‘The schizophrenic basic mood (self-disorder)’, by Hans W Gruhle (1929)

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During the first half of the twentieth century, German psychiatry came to consider ‘Ich-Störungen’, best translated as self-disorders, to be important features of schizophrenia. The present text is a translation of a chapter by the German psychiatrist Hans Gruhle, which is extraordinarily clear and emblematic for this research line. Published in 1929, it was part of a book co-written with Josef Berze, The Psychology of Schizophrenia (concerning its subjectivity). Gruhle claims that the essential core of schizophrenia is of an affective nature, a ‘mood’ manifesting itself as self-disorder, an unstable, incomplete pre-reflective self-awareness. His impact on contemporary psychiatry was probably limited due to his confrontational style, but this text has great significance for the modern revival of phenomenological research in schizophrenia.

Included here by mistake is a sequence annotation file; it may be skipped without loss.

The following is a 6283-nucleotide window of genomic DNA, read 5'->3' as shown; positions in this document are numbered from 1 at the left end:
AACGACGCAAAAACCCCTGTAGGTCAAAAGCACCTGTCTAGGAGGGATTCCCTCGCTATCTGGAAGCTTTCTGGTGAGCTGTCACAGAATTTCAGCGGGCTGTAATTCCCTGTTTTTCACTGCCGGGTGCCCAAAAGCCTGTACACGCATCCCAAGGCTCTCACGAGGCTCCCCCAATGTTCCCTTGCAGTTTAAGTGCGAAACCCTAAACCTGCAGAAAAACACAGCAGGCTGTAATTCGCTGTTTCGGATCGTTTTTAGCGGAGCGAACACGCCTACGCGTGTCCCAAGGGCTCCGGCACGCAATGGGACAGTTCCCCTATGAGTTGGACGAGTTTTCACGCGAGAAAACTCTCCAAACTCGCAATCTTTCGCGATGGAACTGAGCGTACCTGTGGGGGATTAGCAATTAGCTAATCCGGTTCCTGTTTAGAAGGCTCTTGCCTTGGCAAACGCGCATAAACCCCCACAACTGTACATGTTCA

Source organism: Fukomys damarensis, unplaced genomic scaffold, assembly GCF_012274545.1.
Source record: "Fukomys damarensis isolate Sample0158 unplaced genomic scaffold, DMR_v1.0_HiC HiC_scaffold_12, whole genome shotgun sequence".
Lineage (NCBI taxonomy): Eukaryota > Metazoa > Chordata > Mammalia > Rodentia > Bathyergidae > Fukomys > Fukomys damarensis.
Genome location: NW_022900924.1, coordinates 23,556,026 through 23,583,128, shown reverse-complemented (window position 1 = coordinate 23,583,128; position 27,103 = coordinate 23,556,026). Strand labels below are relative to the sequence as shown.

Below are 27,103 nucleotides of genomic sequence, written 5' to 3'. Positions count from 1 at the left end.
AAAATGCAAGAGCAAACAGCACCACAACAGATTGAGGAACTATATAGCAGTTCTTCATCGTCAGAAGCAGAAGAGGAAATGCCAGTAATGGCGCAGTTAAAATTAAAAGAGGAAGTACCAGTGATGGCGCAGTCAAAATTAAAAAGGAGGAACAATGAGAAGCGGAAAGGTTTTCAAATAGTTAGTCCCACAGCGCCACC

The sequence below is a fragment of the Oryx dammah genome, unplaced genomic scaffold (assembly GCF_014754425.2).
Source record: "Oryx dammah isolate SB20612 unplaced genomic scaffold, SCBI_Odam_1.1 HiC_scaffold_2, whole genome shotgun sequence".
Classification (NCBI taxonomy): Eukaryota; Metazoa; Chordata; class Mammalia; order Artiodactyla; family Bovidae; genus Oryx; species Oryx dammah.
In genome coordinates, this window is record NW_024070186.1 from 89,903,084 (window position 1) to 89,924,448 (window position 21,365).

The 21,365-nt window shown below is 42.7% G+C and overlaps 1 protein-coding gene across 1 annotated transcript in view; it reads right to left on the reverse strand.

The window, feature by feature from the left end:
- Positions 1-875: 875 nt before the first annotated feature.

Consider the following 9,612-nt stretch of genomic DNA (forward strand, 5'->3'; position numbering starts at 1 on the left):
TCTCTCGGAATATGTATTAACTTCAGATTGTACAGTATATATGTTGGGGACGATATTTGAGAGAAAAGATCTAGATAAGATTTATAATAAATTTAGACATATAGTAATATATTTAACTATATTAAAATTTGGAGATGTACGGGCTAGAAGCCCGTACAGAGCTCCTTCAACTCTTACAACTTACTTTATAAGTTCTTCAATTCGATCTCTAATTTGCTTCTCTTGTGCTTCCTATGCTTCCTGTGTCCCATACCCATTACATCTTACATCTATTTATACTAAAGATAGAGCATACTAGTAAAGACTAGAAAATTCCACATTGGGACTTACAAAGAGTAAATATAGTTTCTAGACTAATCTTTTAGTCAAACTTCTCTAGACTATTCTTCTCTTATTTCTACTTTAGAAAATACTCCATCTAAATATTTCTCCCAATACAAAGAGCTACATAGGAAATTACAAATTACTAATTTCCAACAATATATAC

Original languageEnglish
JournalHistory of Psychiatry
Issue number3
Pages (from-to)364-375
Number of pages12
Publication statusPublished - 2020

    Research areas

  • Ich-Störung, Attunement, basic symptoms, mood, schizophrenia, self-disorder

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